If you can create a matrix containing the number of counts of possible branches when you do on (n-1)th movements, then you can use that to calculate the counts of possible branches for nth movement.

At iteration 0, the matrix is simply a matrix of ones since you haven't moved your pieces yet:

    table0

   1 1 1 1
   1 1 1 1
   1 1 1 1
   1 1 1 1

Let's name the table above table0 since this is the 0th move. To obtain table1 from table0, you do table1[r1c1] = table0[r2c3] + table0[r3c2] since r1c1 can reached only by knights in r2c3 and r3c2, another example, to find table1[r2c2] = table0[r1c4] + table0[r3c4] + table0[r4c3] + table0[r4c1] since r2c2 can only be reached by knights in r1c4, r3c4, r4c3, r4c1. And so on.

Using this algorithm, the next few values of the table are so:

    table1

   2 3 3 2
   3 4 4 3
   3 4 4 3
   2 3 3 2




    table2

   8 10 10  8
  10 10 10 10
  10 10 10 10
   8 10 10  8




    table3

  20 30 30 20
  30 36 36 30
  30 36 36 30
  20 30 30 20




    table4

  72  96  96 72
  96 100 100 96
  96 100 100 96
  72  96  96 72



    table5

  200 292 192 200
  192 336 336 192
  192 336 336 192
  200 192 192 200

So basically in this 4x4 game, this will be the formula for calculating the next grid:

last = table from previous iteration
next = create new table of zeros

// corners
next[r1c1] = last[r2c3] + last[r3c2]
next[r1c4] = last[r2c2] + last[r3c3]
next[r4c1] = last[r2c3] + last[r3c2]
next[r4c4] = last[r3c3] + last[r3c3]

// sides, clockwise
next[r1c2] = last[r3c1] + last[r3c3] + last[r2c4]
next[r1c3] = last[r3c2] + last[r3c4] + last[r2c1]
next[r2c4] = last[r1c2] + last[r3c2] + last[r4c3]
next[r3c4] = last[r2c2] + last[r4c2] + last[r1c3]
next[r4c3] = last[r2c2] + last[r2c4] + last[r3c1]
next[r4c2] = last[r2c1] + last[r2c3] + last[r3c4]
next[r3c1] = last[r2c3] + last[r4c3] + last[r1c2]
next[r2c1] = last[r1c3] + last[r3c3] + last[r4c2]

// middle four
next[r2c2] = last[r1c4] + last[r3c4] + last[r4c1] + last[r4c3]
next[r2c3] = last[r1c1] + last[r3c1] + last[r4c2] + last[r4c4]
next[r3c2] = last[r1c1] + last[r1c3] + last[r2c4] + last[r4c4]
next[r3c3] = last[r2c1] + last[r4c1] + last[r1c2] + last[r1c4]

This will take constant memory O(1), and the number of operations is linear O(n) depending on the number of moves. Note: you need to check that this algorithm actually works, I haven't given much thought about whether it correctly calculates the counts.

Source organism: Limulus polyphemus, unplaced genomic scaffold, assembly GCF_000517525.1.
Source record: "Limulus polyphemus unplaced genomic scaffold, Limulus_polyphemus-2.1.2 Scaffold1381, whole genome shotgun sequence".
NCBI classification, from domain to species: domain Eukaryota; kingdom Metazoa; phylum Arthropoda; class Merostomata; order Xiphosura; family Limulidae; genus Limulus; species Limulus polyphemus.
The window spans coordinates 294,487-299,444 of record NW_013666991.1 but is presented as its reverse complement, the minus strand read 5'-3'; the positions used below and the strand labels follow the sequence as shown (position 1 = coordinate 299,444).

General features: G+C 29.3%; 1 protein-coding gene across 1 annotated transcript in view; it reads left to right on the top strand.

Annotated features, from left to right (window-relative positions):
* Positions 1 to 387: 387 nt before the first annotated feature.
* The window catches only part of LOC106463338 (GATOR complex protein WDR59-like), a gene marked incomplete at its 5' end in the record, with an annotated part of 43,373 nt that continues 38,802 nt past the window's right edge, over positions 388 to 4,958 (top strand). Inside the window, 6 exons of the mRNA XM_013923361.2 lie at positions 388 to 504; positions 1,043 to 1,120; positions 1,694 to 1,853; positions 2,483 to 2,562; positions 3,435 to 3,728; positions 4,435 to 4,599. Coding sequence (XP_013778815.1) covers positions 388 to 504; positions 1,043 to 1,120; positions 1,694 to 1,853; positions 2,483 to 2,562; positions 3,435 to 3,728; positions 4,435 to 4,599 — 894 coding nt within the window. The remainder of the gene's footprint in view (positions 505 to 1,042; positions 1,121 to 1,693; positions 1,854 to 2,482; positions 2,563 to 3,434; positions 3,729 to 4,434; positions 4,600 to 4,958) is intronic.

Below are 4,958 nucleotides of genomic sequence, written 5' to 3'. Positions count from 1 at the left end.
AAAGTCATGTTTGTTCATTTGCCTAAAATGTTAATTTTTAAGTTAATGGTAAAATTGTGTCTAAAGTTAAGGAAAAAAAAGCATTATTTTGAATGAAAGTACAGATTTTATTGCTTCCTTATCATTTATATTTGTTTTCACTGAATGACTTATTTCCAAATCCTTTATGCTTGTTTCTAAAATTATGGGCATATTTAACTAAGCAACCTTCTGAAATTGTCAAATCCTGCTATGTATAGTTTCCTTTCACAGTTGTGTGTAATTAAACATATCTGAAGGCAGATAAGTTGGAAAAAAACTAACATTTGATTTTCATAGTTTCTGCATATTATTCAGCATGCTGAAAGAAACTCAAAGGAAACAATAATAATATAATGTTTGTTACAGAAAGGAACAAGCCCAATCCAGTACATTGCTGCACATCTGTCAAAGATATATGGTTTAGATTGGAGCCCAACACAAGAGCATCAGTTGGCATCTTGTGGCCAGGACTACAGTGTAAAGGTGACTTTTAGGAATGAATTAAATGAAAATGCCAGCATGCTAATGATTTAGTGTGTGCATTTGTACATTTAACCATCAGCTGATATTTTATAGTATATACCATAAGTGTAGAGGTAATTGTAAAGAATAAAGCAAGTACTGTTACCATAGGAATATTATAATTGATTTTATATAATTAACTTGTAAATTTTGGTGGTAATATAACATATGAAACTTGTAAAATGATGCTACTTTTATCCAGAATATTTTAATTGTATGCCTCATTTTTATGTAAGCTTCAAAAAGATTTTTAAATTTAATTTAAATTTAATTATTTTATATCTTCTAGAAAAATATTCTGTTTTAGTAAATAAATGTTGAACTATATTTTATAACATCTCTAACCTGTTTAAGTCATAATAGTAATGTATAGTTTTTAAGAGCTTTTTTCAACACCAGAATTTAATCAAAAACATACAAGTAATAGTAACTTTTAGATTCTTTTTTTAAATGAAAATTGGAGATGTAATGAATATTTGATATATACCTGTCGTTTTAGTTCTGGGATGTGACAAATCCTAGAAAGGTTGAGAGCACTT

share|improve this answer
    
I like this method a lot. To make it work for any size you could loop through each point in the table and increment the destination points for each of that point's possible moves. I'm not sure it's exactly what the OP's after though, as this will just give you the number of times each position was encountered along all routes. I've got a nagging feeling this idea could be adapted to solve the problem but i can't quite get my head around it. –  George Duckett May 5 '11 at 15:20

So this can be done with a DFS. I am fairly certain there is a faster way since DFS generates every path, and there are O(2^{count}) paths. Here is some python code to just DFS every path from every starting point

def extended_knight_tours(width, height, count):
    start_x, start_y = -1, -1

    def dfs(x, y, moves_left):
        if not (0 <= x < width and 0 <= y < height):
            return 0
        if moves_left == 0:
            if (start_x, start_y) == (x, y):
                return 1
            else:
                return 0

        knight_moves = [(1, 2), (-1, 2), (1, -2), (-1, -2),
                        (2, 1), (2, -1), (-2, 1), (-2, -1)]

        return sum(dfs(x + dx, y + dy, moves_left - 1)
                   for dx, dy in knight_moves)

    ans = 0
    for x in range(width):
        for y in range(height):
            start_x = x
            start_y = y
            ans += dfs(x, y, count)

    return ans

A simple space vs time trade-off you can make to speed this up is just memoize the DFS (remember to clear the cache for each start position).

From playing around with this function I noticed that for every odd count the answer is zero. So a likely faster algorithm is find the number of paths with length count / 2 (not necessarily routes) for each starting position. Then the number of paths with the position as a mid-point can be calculated using the count / 2 values, but I'll leave that as an exercise to the reader :)